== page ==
BMW 6 Series review - price, specifications and 0-60 time
BMW's revised flagship is still a better GT than it is a sports car
What is it?
Alongside the newly-revised 1 Series range, BMW has also turned the scalpel to its 6 Series – available in Coupe, Convertible and four-door Gran Coupe formats.
Revisions include styling tweaks, a range of Euro 6 emissions-compliant engines and enhanced levels of standard specification – and will contribute to a range that has already sold nearly 80,000 units globally over the last three years.
Engine, transmission and 0-60 time
The UK will receive four engines, largely unchanged aside from their new emissions compliance – a 3.0-litre 640d turbocharged diesel, a 3.0-litre TwinPower turbocharged petrol badged 640i, the 4395cc TwinPower 650i, and the range-topping M6.
Only the 650i was available to test. As well as meeting the latest emissions standards, the V8 unit develops 444bhp and 479lb ft of torque, dispatching the 0-62mph sprint in 4.6 seconds regardless of bodystyle. All 650i models (and indeed all 6 Series) are limited to 155mph.
The diesel is likely to remain popular in the UK, with 309bhp at its disposal (again, unchanged from the pre-facelift car) and combined economy of up to 51.4mpg in Coupe form.
BMW's xDrive all-wheel drive system joins the range on all versions, M6 models excepted. The drivetrain has taken a while to filter into BMWs, particularly in the UK (xDrive 3-series have been available for several years on the continent), but the company says recent harsh winters have convinced many customers of the benefits of its quattro and 4MATIC-rivalling all-wheel drive system.
Styling changes are subtle and amount to kidney grille alterations and new front and rear bumpers. New paint options make the most of the car’s sleek lines while Adaptive LED headlights and a new range of alloy wheels – up to 20 inches in diameter – mark out the car from its predecessor.
Beyond that, changes are few – the new 6 is more about detail improvements and specification upgrades than significant alterations under the skin.
What’s it like to drive?
Slightly nerve-wracking, at first acquaintance. It’s not an intimidating car to drive, but the car’s girth on the narrow, cliff-edge Portuguese roads selected by BMW for the car’s launch required a cautious approach – lest we add our own styling flourish to the 6’s flanks with help from a local hatchback.
With better sight lines and wider lanes things would be much more relaxing, which rather sets the tone for the whole car – the 650i is much better suited to a ‘sporting GT’ role than it is an out-and-out sports car.
A firm ride does call the 6’s GT abilities into question, however. It’s further exacerbated by the 20-inch wheels of the Convertible we tested, with significant scuttle shake on urban streets and at one point, a teeth-clenching shudder over one particular pot hole.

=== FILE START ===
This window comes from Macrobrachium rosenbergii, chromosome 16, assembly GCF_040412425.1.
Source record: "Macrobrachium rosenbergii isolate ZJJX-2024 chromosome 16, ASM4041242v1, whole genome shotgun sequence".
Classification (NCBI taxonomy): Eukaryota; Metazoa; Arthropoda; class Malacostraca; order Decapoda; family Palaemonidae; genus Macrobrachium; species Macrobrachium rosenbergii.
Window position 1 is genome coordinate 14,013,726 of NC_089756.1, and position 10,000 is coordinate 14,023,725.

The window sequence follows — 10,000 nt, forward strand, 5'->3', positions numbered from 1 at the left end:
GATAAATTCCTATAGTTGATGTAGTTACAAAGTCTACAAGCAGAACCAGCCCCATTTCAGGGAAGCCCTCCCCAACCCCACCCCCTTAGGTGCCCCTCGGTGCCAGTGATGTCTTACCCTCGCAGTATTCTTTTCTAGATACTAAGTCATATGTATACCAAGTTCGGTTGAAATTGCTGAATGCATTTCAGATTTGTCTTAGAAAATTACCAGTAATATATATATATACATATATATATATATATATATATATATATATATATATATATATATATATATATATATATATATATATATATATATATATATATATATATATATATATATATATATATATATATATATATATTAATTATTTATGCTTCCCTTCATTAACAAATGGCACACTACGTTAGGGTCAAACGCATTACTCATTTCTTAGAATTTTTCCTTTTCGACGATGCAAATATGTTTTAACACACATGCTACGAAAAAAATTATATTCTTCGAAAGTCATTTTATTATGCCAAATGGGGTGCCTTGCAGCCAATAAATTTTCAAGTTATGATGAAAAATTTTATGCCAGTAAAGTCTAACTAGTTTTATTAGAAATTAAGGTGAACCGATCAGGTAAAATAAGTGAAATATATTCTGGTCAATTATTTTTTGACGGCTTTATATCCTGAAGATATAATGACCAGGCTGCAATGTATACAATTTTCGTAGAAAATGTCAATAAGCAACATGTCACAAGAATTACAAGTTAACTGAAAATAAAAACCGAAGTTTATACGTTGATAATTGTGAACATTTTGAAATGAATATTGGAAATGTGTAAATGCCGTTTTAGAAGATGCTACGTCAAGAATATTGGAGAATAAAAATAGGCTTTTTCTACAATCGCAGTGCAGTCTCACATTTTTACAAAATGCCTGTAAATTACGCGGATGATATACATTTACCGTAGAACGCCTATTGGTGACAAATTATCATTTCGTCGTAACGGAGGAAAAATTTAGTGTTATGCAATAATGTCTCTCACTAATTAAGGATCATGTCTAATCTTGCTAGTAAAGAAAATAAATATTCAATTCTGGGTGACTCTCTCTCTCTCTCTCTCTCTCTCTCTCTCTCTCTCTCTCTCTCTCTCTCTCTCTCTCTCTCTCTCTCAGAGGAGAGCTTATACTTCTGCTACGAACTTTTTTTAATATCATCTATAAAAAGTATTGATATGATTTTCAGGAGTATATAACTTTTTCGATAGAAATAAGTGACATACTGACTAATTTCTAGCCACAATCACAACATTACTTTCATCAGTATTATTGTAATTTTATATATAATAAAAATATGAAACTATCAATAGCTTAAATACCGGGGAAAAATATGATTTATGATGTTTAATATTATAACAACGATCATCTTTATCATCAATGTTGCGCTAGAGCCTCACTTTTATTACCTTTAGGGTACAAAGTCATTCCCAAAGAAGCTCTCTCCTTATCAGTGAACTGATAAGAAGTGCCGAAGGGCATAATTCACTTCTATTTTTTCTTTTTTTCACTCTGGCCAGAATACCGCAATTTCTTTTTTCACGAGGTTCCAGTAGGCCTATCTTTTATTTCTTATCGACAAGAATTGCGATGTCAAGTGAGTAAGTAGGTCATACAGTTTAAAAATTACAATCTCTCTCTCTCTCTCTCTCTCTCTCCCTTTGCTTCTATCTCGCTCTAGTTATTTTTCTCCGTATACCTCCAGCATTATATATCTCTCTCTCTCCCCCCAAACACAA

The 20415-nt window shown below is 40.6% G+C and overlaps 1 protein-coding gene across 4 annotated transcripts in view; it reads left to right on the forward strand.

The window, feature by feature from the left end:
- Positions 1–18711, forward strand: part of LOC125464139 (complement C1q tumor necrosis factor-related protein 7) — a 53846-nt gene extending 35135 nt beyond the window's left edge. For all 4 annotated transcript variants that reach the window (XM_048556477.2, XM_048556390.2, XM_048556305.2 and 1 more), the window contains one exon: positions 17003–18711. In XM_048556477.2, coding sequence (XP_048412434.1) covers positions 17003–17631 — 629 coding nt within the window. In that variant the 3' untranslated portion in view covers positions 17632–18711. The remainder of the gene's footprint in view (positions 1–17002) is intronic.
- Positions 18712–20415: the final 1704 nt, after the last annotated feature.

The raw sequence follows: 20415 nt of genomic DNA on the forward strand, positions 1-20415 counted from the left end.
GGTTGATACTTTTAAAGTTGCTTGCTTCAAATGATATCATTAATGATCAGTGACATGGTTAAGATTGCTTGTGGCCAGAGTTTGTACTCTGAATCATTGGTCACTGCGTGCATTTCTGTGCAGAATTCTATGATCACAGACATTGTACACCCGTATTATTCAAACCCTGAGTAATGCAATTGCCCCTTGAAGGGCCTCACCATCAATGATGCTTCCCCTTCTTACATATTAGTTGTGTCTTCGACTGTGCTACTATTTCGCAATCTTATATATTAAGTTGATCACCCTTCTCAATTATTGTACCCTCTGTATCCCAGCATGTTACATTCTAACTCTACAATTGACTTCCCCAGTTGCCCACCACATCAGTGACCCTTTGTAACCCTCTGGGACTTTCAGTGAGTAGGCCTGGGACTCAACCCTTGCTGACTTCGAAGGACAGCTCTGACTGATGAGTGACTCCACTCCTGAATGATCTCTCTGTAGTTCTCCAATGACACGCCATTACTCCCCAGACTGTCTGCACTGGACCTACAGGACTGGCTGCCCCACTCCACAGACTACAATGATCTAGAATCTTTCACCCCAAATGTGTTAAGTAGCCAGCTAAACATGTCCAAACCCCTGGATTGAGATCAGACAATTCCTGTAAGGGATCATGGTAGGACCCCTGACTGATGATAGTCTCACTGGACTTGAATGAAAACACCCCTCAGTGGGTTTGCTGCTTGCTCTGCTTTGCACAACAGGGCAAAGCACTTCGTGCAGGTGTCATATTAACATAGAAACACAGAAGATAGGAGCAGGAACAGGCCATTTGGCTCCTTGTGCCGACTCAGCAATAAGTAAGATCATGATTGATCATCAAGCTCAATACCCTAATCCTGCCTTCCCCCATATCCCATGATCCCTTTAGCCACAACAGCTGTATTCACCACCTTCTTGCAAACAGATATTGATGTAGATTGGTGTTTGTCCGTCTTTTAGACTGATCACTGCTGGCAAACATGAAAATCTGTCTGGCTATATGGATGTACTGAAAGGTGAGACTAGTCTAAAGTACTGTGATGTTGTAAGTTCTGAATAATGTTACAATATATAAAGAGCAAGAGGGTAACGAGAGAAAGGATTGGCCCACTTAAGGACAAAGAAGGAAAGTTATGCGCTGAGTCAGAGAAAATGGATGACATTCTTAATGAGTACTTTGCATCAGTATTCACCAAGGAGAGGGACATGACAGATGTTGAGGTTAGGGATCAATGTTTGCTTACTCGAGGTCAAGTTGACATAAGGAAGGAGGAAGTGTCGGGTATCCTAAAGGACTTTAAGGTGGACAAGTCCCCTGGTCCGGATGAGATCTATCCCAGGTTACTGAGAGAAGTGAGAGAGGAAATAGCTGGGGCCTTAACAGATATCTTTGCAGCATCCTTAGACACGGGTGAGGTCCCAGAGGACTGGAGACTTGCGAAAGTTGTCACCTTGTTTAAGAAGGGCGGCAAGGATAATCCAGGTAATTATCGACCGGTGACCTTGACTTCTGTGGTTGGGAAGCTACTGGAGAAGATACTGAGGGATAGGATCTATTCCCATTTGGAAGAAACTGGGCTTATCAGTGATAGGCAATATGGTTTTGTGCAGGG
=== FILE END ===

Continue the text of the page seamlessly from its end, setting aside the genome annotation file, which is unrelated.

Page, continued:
The steering is precise and meaty enough but doesn’t transmit any real feedback, and the car’s responses never really hide its weight – 1795kg unladen, and cresting two tons with two hacks onboard and a tank of fuel. The brakes, however, seem happy to halt the coupe’s mass, even if pedal feel is a little soft.
The engine also fits the bill, with power and torque to spare and a rousing exhaust note when extended. It’s the gearbox that conspires to spoil the GT vibe – while shifts are nearly imperceptible on the way up the ‘box, it’s all too keen to kick down, where riding out the torque in a higher gear might make for more relaxed, more predictable progress.
Better nudging the lever to manual and flipping the steering wheel-mounted paddles to change gear – whether drivers expecting the GT experience will want to is a different matter.
If you’re considering a BMW 6 Series Coupe, it’s difficult finding true rivals. The almost-forgotten Mercedes-Benz E-class Coupe offers similar levels of performance across equivalent engine types, Audi’s A5 coupe likewise – yet neither is truly in the BMW’s class, and each is priced lower as a result. Bentley Continental GT V8? Similar performance to a 650i, but almost twice the price.
If anything, the Coupe’s closest rival comes from within – BMW’s own 6 Series Gran Coupe. Just £1745 separates the two cars, yet the GC offers an extra pair of doors and arguably, better-balanced styling. Existing BMW buyers have already spoken – Gran Coupes have outsold Coupes two-to-one since its introduction.
6-series pricing begins at £60,630 for a 640i Coupe. A similarly-engined Convertible starts from £66,760 and the Gran Coupe from £62,375. £2500 extra gets a 640d in each body style
|V8, 4395cc, twin-turbocharged (650i)
|444bhp @ 5500-6000rpm
|479lb ft @ 2000-4500rpm
|32.8mpg (on 18in wheels)